Mythbusting: You cannot get COVID-19 from the vaccines … and other truths
With the U.S. Food and Drug Administration announcing emergency use authorization for the Johnson & Johnson single-dose COVID-19 vaccine, UCLA Health experts are continuing to share medically sound, evidence-based information about the safety and effectiveness of all of the vaccines.
Here we dispel some common myths that have cropped up.
Myth 1: I can get COVID-19 from the vaccines
Not true. You cannot get COVID-19 from the vaccines.
None of the vaccines contain the live virus that causes COVID-19. All of the vaccines increase your body's immune response by spurring it to make antibodies that block the SARS-CoV-2 virus from entering your cells. If the virus can't enter your cells, it can't reproduce and make you sick.
The Pfizer and Moderna vaccines both use mRNA technology and do not contain a live virus. The Johnson & Johnson vaccine also does not contain a live virus but does contain a "viral vector" technology, which uses a harmless, inactivated cold virus to activate your body's immune response to COVID-19.
Myth 2: I don't need to wear a mask after getting vaccinated
Though the vaccines are highly effective, there is still a small chance of getting infected. Continue to wear a mask for everyone's safety.
Following public health guidelines, such as wearing a face covering, practicing physical distancing and avoiding indoor crowds, remains important and the best way to keep everyone as safe as possible.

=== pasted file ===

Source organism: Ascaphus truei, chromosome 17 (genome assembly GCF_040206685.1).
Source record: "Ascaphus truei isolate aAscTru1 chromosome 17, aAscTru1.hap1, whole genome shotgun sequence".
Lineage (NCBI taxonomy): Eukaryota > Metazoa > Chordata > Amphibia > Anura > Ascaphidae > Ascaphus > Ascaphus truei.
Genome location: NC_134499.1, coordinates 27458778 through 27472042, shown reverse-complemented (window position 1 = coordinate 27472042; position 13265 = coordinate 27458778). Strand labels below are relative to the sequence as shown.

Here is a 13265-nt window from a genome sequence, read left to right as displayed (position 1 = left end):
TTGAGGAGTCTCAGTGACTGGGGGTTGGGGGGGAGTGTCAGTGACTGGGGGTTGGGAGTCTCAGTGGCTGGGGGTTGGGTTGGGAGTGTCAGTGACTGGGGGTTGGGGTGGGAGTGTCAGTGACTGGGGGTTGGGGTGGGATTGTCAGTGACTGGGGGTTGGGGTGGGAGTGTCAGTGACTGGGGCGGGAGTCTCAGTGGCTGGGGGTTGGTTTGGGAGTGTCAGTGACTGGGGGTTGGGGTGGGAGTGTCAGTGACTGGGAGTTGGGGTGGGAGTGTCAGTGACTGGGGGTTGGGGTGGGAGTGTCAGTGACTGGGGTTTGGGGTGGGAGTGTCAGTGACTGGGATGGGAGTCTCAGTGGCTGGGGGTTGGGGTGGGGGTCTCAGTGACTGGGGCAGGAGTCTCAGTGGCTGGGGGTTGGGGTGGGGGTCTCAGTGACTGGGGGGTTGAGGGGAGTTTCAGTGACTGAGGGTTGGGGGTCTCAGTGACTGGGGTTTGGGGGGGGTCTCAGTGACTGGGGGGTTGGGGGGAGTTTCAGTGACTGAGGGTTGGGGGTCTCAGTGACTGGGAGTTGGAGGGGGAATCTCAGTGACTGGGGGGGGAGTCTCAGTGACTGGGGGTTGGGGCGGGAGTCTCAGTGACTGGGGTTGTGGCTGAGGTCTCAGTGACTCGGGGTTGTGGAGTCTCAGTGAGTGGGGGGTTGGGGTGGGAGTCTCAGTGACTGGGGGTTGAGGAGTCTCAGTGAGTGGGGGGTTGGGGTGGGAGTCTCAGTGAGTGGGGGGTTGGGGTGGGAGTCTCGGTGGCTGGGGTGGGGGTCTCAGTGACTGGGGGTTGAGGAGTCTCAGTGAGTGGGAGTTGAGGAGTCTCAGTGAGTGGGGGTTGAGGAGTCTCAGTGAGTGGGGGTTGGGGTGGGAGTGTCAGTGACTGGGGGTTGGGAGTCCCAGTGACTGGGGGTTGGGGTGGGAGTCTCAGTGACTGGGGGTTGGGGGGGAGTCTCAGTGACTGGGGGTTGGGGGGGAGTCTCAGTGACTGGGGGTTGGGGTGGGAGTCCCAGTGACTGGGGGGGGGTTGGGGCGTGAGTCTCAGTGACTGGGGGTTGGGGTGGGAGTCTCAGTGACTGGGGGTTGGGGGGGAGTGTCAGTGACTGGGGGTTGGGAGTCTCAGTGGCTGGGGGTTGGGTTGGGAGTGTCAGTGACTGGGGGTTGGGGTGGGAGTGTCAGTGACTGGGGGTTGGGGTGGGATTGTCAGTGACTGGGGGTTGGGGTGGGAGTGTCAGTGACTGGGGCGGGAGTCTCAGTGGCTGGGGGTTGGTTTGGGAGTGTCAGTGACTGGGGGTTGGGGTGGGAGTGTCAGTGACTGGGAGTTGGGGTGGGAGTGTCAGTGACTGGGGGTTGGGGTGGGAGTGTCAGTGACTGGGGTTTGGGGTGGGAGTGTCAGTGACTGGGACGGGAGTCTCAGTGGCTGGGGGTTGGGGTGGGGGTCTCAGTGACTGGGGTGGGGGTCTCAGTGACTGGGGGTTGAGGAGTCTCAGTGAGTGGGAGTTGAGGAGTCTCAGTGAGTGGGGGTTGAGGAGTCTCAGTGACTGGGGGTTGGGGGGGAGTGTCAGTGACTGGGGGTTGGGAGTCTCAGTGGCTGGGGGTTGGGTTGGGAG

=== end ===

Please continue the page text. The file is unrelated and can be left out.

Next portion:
Myth 3: The vaccine could alter my DNA
No. There is no way for the COVID-19 vaccine to alter your genetic material, or DNA.
The mRNA technology used in the Pfizer and Moderna vaccines never enters the part of the cell where your DNA is located.
The Johnson & Johnson vaccine does not interact with your DNA.
Myth 4: I don't need to get vaccinated because I've already had COVID-19
You should get the vaccine even if you've had COVID-19. It will boost your resistance against getting infected again.
Medical experts don't yet know how long immunity will last after a person gets vaccinated. So far, clinical studies have followed patients for only a few months after vaccination. Participants in these studies will eventually be followed for two years. After that, we should know more about how long immunity lasts.
In the meantime, get vaccinated as soon as you are able. It is our best shot to keep everyone as safe as possible, prevent the spread of the virus and pave the way for a return to campus.